Also, how does allopatric speciation occur in relation to neanderthals and modern humans?... if they can still interbreed with each other? Do we just say that that they are in that transitional state and are in the process of speciation?

Mod edit: merged double post
« Last Edit: August 29, 2018, 11:13:17 pm by K888 »

LifeisaConstantStruggle

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Re: VCE Biology Question Thread
« Reply #10612 on: August 30, 2018, 12:43:12 am »
+2
Hey, i had this question on my sac and i was unable to answer it.

It was: Describe how researchers can determine how long ago populations separated from each other.

I was thinking that the answer might be related to DNA hybridisation, but that only tells us how genetically different two species are.

sooo how would i answer that question?

Also, how does allopatric speciation occur in relation to neanderthals and modern humans?... if they can still interbreed with each other? Do we just say that that they are in that transitional state and are in the process of speciation?

Mod edit: merged double post

Yes it IS definitely related to DNA hybridisation (or other methods like amino-acid or mtDNA sequencing etcetc), which shows the magnitude of difference between two species. This magnitude can then be related to the molecular clock, in which scientists use differences in data to map a timeline so they can see when they've diverged.

Also you might wanna rehash in your understanding of allopatric speciation, which is one specific type of speciation that occurs due to the existence of a gene flow-restricting geographical barrier, there are definitely more ways in which organisms can diverge to form 2 distinct species (eg: mutations which alter the mating call so one group separates themselves from another).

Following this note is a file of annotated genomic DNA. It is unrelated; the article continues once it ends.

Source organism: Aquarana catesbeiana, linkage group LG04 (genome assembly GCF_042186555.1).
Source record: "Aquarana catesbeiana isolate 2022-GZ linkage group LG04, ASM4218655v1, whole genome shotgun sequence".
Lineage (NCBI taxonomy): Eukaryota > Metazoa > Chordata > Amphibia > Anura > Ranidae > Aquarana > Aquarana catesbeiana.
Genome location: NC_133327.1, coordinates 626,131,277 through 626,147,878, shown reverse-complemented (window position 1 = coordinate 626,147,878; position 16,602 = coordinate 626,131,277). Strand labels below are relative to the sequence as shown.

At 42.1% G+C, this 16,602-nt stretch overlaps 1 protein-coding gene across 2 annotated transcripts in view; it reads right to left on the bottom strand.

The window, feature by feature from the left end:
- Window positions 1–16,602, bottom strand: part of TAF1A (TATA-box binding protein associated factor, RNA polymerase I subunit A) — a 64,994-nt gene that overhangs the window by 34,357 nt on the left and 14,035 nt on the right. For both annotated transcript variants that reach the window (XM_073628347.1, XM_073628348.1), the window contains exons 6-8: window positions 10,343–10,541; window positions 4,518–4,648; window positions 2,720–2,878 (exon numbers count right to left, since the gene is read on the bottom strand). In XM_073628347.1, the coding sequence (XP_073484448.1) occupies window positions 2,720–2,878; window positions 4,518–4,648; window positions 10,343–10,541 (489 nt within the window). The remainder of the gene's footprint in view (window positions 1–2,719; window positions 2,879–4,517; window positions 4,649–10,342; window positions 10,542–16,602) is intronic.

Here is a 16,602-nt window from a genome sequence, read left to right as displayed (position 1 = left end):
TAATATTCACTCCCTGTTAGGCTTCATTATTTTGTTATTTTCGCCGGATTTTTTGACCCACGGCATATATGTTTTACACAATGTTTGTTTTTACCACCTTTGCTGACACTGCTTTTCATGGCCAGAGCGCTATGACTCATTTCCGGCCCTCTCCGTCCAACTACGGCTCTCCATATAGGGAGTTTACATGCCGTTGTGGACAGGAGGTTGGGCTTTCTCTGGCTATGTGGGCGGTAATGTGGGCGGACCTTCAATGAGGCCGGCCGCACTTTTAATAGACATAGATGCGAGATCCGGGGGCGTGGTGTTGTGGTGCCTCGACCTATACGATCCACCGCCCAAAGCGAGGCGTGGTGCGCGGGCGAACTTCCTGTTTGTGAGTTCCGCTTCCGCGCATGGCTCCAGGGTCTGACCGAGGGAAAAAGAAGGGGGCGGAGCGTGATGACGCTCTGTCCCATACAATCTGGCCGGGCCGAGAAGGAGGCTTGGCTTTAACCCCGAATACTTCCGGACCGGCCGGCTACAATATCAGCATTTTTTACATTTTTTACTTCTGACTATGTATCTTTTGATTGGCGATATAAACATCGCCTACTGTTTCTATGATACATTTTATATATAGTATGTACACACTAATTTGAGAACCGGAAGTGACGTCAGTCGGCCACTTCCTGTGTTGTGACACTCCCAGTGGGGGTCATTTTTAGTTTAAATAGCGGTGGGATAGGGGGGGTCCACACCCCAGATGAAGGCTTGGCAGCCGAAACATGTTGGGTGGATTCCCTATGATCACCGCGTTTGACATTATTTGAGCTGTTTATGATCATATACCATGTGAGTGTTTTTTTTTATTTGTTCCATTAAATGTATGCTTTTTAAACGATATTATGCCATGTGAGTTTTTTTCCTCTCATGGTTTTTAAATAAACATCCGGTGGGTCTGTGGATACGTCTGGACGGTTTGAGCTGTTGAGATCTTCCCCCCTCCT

In many cases neanderthals and modern humans do not experience allopatric speciation at all, and interbreeding between these two groups of organisms just show how blur the line between species can be, and how it is hard to define what a species actually is. This question is still up for debate between scientists on whether or not they should be considered different species, you might wanna look up this because it is interesting! A good book on this would be 'Sapiens: A Brief History of Humankind' by Yuval Noah Harari which covers a lot of ground on human evolution and relationships with other prehistoric hominins.
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Erutepa

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Re: VCE Biology Question Thread
« Reply #10613 on: August 30, 2018, 07:18:52 am »
+1
Hey, i had this question on my sac and i was unable to answer it.

It was: Describe how researchers can determine how long ago populations separated from each other.

I was thinking that the answer might be related to DNA hybridisation, but that only tells us how genetically different two species are.

sooo how would i answer that question?

Also, how does allopatric speciation occur in relation to neanderthals and modern humans?... if they can still interbreed with each other? Do we just say that that they are in that transitional state and are in the process of speciation?

Mod edit: merged double post